Today Sam Sifton files on another Midtown Italian spot, one with an interesting past and with wealthy patrons to spare, Casa Lever. It may seem snooty, "built for socialites," but the food here is actually, for the most part, impressive, making the restaurant "deeply likable" in Sifton's eyes:
There is a lot of cashmere and silk at Casa Lever, plenty of crazy wealth. (That’s Mr. Rosen over there now!) But it’s still fun in Spence-Chapin thrift-shop merino, in a Housing Works frock.
The service is appealing, comic-opera stuff. And the food, while basic, is often quite good. The spirit of Sant Ambroeus, a restaurant born in Milan in 1936 and mother to the society rooms in the Village, on the Upper East Side and Main Street in Southampton, has never been more serene.
After filing on the food—skip most of the pastas, go for the vitello tonnato, spring for the Luger-like meat—he concludes:
None of the food at Casa Lever is particularly groundbreaking. It owes little to the recent trend toward Italian cooking of the sort found at Marea or Del Posto, all towering ambition and crazy imagination. That’s all right. People used to say the thing about Italian cuisine was that it is mostly just excellent ingredients served plain on a plate, without much interpretation. Sometimes that’s worth recalling over just such a meal, in a beautiful room.[NYT]
Alan Richman goes to Sparks, expects his steaks to be cooked properly, and is sorely disappointed: "I do not know how many shell steaks the kitchen at Sparks has prepared...Here’s the thing: The kitchen, once expert, now has no idea how to cook them. I twice went to Sparks in the past couple weeks, and both meals were extremely uncomfortable, simply because I insisted on steak prepared as I ordered it...I have never in my life come upon another restaurant that makes customers feel so wrong if they insist on their food cooked properly." [GQ]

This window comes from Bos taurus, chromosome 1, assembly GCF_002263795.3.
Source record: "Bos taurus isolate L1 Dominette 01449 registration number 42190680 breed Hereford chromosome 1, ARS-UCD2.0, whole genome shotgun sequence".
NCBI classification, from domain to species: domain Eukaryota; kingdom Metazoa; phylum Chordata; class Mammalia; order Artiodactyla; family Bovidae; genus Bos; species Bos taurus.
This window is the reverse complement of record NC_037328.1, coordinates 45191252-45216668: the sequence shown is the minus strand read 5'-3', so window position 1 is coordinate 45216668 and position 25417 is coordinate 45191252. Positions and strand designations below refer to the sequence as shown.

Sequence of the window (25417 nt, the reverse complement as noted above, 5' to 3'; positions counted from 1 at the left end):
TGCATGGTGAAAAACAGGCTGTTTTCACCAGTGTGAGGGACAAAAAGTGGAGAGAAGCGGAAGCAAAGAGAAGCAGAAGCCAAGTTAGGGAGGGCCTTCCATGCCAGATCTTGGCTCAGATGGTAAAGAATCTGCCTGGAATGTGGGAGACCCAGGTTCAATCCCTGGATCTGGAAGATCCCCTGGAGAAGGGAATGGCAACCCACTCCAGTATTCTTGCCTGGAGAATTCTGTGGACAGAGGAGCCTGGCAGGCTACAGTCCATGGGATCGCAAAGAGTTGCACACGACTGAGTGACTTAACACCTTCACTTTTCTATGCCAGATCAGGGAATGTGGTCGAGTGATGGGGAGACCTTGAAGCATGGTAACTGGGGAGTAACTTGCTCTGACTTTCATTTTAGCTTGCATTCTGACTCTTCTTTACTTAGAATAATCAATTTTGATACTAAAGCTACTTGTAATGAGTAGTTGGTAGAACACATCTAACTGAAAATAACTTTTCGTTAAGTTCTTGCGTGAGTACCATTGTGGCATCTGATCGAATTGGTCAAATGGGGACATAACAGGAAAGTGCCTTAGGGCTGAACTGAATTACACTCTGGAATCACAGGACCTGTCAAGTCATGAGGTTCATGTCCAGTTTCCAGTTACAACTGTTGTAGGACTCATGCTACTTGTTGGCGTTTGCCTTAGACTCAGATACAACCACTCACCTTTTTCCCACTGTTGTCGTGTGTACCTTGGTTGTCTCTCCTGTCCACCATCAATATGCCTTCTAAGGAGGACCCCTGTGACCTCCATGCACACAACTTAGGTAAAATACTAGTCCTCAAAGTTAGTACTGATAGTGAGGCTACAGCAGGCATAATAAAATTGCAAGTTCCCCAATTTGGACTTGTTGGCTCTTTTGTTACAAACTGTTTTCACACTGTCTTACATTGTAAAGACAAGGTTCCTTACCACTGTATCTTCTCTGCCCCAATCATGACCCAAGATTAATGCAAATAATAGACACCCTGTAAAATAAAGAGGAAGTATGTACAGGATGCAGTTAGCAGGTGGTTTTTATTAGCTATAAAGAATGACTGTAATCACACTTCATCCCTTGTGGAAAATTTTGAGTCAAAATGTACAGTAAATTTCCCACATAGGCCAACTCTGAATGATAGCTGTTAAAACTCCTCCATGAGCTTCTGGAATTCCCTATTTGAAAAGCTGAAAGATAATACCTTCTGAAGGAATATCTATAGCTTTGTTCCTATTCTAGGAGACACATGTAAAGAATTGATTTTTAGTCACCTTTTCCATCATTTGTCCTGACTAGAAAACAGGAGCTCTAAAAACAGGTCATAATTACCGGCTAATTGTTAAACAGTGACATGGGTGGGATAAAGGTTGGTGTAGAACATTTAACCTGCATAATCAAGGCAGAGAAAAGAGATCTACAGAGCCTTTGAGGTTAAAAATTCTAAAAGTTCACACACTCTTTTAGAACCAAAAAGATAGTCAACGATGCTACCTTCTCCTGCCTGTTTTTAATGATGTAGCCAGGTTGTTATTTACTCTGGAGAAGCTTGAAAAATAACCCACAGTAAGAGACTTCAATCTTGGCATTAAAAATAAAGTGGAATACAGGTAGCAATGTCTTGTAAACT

Gael Greene has a mostly excellent time at OBao when Michael Huynh is in the kitchen, not so much when he's MIA: "Oddly grizzled spring rolls might be forgiven, but not the two leaves of dead lettuce our server suggests we wrap them in...Korean short ribs with wide noodles, mustard greens and green man¬go kimchee, restores my faith. I hope the key is ordering well, but I suspect that it’s having Huynh himself in the kitchen." [Crain's]
Oliver Strand on the Union Square area, San Francisco style taco/burrito shop Dos Toros: "there is the simple and succulent food, stripped-down cooking served in spartan conditions. Like Gordo, Dos Toros has a short menu, high standards and such satisfying fare you don’t mind the hospital lighting." [NYT]
THE ELSEWHERE: Tables for Two is won over by Joseph Leonard, Bloomberg's Yvette Fernandez rounds up all the best vegetarian eating in New York, Sietsema has spectacular food at Best Fuzhou Restaurant on Eldridge, Sarah DiGregorio checks in on the new South African restaurant on the LES Bunny Chow, and Gael Greene has her first encounter with April Bloomfield's cooking at The Breslin and is mightily impressed.
THE BLOGS: Ed Levine gives a B+ to L.A. Burdick on East 20th, NY Journal finally goes to Katz's and sees what all the fuss is about, The Pink Pig checks out the haggis at newcomer The Highlands, Immaculate Infatuation deems the food incredible at Carroll Gardens' Prime Meats, and Life with Food and Drink is floored by Maialino.